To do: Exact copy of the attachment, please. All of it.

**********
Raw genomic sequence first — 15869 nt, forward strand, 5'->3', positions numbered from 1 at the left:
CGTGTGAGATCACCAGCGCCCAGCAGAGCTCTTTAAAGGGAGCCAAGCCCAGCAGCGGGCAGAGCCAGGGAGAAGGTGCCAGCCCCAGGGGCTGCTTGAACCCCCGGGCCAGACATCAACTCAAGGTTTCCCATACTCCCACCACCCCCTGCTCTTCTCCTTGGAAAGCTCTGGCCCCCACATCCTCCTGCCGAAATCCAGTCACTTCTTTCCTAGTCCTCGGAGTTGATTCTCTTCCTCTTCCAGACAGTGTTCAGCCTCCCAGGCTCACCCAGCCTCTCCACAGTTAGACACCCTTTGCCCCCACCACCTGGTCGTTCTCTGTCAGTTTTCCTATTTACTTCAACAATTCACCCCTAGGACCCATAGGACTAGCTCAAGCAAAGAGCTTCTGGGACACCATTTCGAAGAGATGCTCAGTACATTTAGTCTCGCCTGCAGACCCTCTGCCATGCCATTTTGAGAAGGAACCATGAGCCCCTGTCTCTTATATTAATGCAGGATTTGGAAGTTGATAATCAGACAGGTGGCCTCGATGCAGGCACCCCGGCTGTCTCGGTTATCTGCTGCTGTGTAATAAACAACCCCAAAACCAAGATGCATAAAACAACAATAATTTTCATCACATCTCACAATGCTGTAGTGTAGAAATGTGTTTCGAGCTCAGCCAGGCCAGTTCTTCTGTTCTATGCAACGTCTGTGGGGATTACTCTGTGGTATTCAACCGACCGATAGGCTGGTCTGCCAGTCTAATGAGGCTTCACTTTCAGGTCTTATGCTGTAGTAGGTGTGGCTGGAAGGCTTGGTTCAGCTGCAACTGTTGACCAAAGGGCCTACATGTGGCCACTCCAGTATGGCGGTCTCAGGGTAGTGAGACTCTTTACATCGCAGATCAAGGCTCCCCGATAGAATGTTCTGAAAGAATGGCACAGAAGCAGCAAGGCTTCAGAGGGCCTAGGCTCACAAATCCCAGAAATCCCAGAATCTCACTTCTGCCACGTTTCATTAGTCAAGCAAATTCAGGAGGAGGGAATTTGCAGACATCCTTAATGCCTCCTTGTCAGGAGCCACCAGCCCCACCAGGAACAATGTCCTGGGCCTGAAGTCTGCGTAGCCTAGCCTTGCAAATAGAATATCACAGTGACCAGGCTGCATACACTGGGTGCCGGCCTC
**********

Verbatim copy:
Raw genomic sequence first — 15869 nt, forward strand, 5'->3', positions numbered from 1 at the left:
CGTGTGAGATCACCAGCGCCCAGCAGAGCTCTTTAAAGGGAGCCAAGCCCAGCAGCGGGCAGAGCCAGGGAGAAGGTGCCAGCCCCAGGGGCTGCTTGAACCCCCGGGCCAGACATCAACTCAAGGTTTCCCATACTCCCACCACCCCCTGCTCTTCTCCTTGGAAAGCTCTGGCCCCCACATCCTCCTGCCGAAATCCAGTCACTTCTTTCCTAGTCCTCGGAGTTGATTCTCTTCCTCTTCCAGACAGTGTTCAGCCTCCCAGGCTCACCCAGCCTCTCCACAGTTAGACACCCTTTGCCCCCACCACCTGGTCGTTCTCTGTCAGTTTTCCTATTTACTTCAACAATTCACCCCTAGGACCCATAGGACTAGCTCAAGCAAAGAGCTTCTGGGACACCATTTCGAAGAGATGCTCAGTACATTTAGTCTCGCCTGCAGACCCTCTGCCATGCCATTTTGAGAAGGAACCATGAGCCCCTGTCTCTTATATTAATGCAGGATTTGGAAGTTGATAATCAGACAGGTGGCCTCGATGCAGGCACCCCGGCTGTCTCGGTTATCTGCTGCTGTGTAATAAACAACCCCAAAACCAAGATGCATAAAACAACAATAATTTTCATCACATCTCACAATGCTGTAGTGTAGAAATGTGTTTCGAGCTCAGCCAGGCCAGTTCTTCTGTTCTATGCAACGTCTGTGGGGATTACTCTGTGGTATTCAACCGACCGATAGGCTGGTCTGCCAGTCTAATGAGGCTTCACTTTCAGGTCTTATGCTGTAGTAGGTGTGGCTGGAAGGCTTGGTTCAGCTGCAACTGTTGACCAAAGGGCCTACATGTGGCCACTCCAGTATGGCGGTCTCAGGGTAGTGAGACTCTTTACATCGCAGATCAAGGCTCCCCGATAGAATGTTCTGAAAGAATGGCACAGAAGCAGCAAGGCTTCAGAGGGCCTAGGCTCACAAATCCCAGAAATCCCAGAATCTCACTTCTGCCACGTTTCATTAGTCAAGCAAATTCAGGAGGAGGGAATTTGCAGACATCCTTAATGCCTCCTTGTCAGGAGCCACCAGCCCCACCAGGAACAATGTCCTGGGCCTGAAGTCTGCGTAGCCTAGCCTTGCAAATAGAATATCACAGTGACCAGGCTGCATACACTGGGTGCCGGCCTC